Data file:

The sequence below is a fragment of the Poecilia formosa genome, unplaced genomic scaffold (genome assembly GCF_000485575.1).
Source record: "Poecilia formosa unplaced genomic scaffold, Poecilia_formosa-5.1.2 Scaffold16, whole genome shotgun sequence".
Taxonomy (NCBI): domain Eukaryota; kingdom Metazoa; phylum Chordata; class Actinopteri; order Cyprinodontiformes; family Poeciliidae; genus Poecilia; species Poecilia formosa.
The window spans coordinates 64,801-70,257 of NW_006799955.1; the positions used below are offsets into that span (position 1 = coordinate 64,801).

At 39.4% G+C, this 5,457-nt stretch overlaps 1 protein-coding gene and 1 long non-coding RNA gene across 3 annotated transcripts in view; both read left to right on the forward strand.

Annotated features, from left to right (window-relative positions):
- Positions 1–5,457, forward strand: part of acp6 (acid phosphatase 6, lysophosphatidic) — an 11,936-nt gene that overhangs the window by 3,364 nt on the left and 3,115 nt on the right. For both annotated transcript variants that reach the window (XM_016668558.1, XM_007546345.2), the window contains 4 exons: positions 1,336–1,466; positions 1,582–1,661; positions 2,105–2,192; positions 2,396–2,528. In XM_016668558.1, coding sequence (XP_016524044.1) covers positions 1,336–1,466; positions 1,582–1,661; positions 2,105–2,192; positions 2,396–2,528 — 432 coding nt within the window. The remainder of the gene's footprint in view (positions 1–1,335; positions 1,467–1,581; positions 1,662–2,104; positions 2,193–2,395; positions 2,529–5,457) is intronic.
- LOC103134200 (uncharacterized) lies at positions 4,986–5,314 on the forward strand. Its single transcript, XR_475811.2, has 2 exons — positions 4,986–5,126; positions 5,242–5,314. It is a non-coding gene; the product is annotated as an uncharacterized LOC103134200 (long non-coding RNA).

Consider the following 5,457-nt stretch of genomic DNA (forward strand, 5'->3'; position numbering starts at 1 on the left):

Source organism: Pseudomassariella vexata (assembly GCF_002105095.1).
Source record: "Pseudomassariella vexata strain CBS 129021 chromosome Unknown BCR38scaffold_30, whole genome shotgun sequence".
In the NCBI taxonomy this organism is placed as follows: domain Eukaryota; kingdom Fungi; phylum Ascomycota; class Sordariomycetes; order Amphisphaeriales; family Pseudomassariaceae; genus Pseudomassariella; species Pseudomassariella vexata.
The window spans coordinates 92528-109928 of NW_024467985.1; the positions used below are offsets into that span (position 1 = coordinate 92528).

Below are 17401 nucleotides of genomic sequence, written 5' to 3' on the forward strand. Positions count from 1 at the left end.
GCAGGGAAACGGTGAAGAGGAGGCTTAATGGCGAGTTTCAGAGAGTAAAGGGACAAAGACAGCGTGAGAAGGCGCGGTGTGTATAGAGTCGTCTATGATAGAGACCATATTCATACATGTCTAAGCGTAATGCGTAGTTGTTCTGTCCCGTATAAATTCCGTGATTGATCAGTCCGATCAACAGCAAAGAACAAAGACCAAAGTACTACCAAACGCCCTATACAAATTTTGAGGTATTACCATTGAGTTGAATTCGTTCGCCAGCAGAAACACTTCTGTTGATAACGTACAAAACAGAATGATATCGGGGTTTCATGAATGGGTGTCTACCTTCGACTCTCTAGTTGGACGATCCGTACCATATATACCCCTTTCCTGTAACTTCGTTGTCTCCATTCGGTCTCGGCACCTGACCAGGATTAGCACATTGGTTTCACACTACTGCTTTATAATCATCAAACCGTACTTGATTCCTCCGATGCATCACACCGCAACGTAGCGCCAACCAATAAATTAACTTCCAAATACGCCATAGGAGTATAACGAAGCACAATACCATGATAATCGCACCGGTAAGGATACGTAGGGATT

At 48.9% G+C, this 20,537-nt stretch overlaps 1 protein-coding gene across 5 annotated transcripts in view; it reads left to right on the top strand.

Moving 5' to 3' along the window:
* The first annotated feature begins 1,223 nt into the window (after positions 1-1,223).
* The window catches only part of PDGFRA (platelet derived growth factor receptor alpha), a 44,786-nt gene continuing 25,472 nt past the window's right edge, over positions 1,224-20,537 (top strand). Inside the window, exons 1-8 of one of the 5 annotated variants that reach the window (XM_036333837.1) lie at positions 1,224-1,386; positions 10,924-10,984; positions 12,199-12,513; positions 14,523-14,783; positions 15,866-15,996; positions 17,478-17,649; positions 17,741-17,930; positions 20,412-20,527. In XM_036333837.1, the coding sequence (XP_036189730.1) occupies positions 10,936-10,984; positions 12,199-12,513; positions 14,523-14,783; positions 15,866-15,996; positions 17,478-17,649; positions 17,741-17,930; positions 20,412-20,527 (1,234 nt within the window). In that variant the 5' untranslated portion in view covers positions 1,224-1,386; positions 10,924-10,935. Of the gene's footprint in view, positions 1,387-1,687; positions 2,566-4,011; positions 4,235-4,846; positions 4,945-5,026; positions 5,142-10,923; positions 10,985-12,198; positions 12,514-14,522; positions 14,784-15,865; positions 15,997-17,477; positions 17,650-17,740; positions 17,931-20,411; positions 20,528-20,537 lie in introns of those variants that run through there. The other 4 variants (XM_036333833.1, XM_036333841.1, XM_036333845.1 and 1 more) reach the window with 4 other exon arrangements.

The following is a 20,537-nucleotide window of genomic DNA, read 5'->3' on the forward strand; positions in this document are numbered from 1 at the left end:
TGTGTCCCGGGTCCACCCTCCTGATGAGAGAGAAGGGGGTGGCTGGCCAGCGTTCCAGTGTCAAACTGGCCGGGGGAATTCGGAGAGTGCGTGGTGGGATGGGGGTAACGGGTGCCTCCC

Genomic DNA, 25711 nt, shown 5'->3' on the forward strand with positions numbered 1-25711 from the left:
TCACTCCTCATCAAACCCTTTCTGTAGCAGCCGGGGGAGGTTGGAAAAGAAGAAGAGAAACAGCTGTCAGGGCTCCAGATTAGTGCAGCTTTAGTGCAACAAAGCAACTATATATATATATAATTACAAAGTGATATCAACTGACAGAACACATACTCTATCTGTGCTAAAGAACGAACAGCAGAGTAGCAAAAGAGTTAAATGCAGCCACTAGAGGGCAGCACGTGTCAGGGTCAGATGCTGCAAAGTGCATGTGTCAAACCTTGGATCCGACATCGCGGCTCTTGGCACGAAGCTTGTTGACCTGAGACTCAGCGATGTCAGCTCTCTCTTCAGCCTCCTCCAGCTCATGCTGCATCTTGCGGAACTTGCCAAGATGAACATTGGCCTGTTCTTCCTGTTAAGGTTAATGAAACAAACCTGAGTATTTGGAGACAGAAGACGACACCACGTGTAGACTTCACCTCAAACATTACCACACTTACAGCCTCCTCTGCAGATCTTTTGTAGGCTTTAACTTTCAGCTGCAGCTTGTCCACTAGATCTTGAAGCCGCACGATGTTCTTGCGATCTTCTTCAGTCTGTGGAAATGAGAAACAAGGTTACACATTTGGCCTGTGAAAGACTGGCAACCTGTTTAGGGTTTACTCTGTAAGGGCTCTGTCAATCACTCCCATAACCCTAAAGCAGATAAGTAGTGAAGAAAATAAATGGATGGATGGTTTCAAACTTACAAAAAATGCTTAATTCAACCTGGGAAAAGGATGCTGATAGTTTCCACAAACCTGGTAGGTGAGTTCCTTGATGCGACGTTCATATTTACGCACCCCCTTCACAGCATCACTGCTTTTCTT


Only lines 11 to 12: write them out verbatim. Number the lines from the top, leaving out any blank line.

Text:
Source record: "Pseudomassariella vexata strain CBS 129021 chromosome Unknown BCR38scaffold_30, whole genome shotgun sequence".
In the NCBI taxonomy this organism is placed as follows: domain Eukaryota; kingdom Fungi; phylum Ascomycota; class Sordariomycetes; order Amphisphaeriales; family Pseudomassariaceae; genus Pseudomassariella; species Pseudomassariella vexata.